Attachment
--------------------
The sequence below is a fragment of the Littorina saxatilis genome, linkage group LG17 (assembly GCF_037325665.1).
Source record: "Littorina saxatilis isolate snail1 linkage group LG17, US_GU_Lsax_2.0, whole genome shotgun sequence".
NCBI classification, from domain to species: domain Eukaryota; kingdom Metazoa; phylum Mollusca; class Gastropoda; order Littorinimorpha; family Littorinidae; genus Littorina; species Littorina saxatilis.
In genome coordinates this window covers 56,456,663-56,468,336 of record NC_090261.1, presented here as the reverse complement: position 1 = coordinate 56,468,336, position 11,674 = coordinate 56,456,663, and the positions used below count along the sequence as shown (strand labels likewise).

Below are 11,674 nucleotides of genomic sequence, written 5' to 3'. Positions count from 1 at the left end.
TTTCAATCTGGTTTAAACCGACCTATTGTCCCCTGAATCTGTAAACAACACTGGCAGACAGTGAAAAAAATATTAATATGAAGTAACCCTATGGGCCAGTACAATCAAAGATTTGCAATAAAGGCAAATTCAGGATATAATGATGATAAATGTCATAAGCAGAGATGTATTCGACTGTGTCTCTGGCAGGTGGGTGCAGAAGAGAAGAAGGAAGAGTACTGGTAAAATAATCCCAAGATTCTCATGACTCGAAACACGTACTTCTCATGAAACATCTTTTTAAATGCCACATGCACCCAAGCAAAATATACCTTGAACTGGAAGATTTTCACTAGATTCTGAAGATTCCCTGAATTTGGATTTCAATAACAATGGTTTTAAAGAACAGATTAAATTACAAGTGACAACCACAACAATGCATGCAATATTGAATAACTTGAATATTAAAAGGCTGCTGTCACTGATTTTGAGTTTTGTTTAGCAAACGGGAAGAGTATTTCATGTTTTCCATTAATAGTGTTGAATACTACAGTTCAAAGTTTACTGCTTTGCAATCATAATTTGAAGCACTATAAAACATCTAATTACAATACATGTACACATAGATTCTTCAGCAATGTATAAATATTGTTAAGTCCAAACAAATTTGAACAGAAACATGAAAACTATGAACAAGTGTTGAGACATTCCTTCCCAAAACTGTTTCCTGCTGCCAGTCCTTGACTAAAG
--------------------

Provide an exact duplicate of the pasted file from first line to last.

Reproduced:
The sequence below is a fragment of the Littorina saxatilis genome, linkage group LG17 (assembly GCF_037325665.1).
Source record: "Littorina saxatilis isolate snail1 linkage group LG17, US_GU_Lsax_2.0, whole genome shotgun sequence".
NCBI classification, from domain to species: domain Eukaryota; kingdom Metazoa; phylum Mollusca; class Gastropoda; order Littorinimorpha; family Littorinidae; genus Littorina; species Littorina saxatilis.
In genome coordinates this window covers 56,456,663-56,468,336 of record NC_090261.1, presented here as the reverse complement: position 1 = coordinate 56,468,336, position 11,674 = coordinate 56,456,663, and the positions used below count along the sequence as shown (strand labels likewise).

Below are 11,674 nucleotides of genomic sequence, written 5' to 3'. Positions count from 1 at the left end.
TTTCAATCTGGTTTAAACCGACCTATTGTCCCCTGAATCTGTAAACAACACTGGCAGACAGTGAAAAAAATATTAATATGAAGTAACCCTATGGGCCAGTACAATCAAAGATTTGCAATAAAGGCAAATTCAGGATATAATGATGATAAATGTCATAAGCAGAGATGTATTCGACTGTGTCTCTGGCAGGTGGGTGCAGAAGAGAAGAAGGAAGAGTACTGGTAAAATAATCCCAAGATTCTCATGACTCGAAACACGTACTTCTCATGAAACATCTTTTTAAATGCCACATGCACCCAAGCAAAATATACCTTGAACTGGAAGATTTTCACTAGATTCTGAAGATTCCCTGAATTTGGATTTCAATAACAATGGTTTTAAAGAACAGATTAAATTACAAGTGACAACCACAACAATGCATGCAATATTGAATAACTTGAATATTAAAAGGCTGCTGTCACTGATTTTGAGTTTTGTTTAGCAAACGGGAAGAGTATTTCATGTTTTCCATTAATAGTGTTGAATACTACAGTTCAAAGTTTACTGCTTTGCAATCATAATTTGAAGCACTATAAAACATCTAATTACAATACATGTACACATAGATTCTTCAGCAATGTATAAATATTGTTAAGTCCAAACAAATTTGAACAGAAACATGAAAACTATGAACAAGTGTTGAGACATTCCTTCCCAAAACTGTTTCCTGCTGCCAGTCCTTGACTAAAG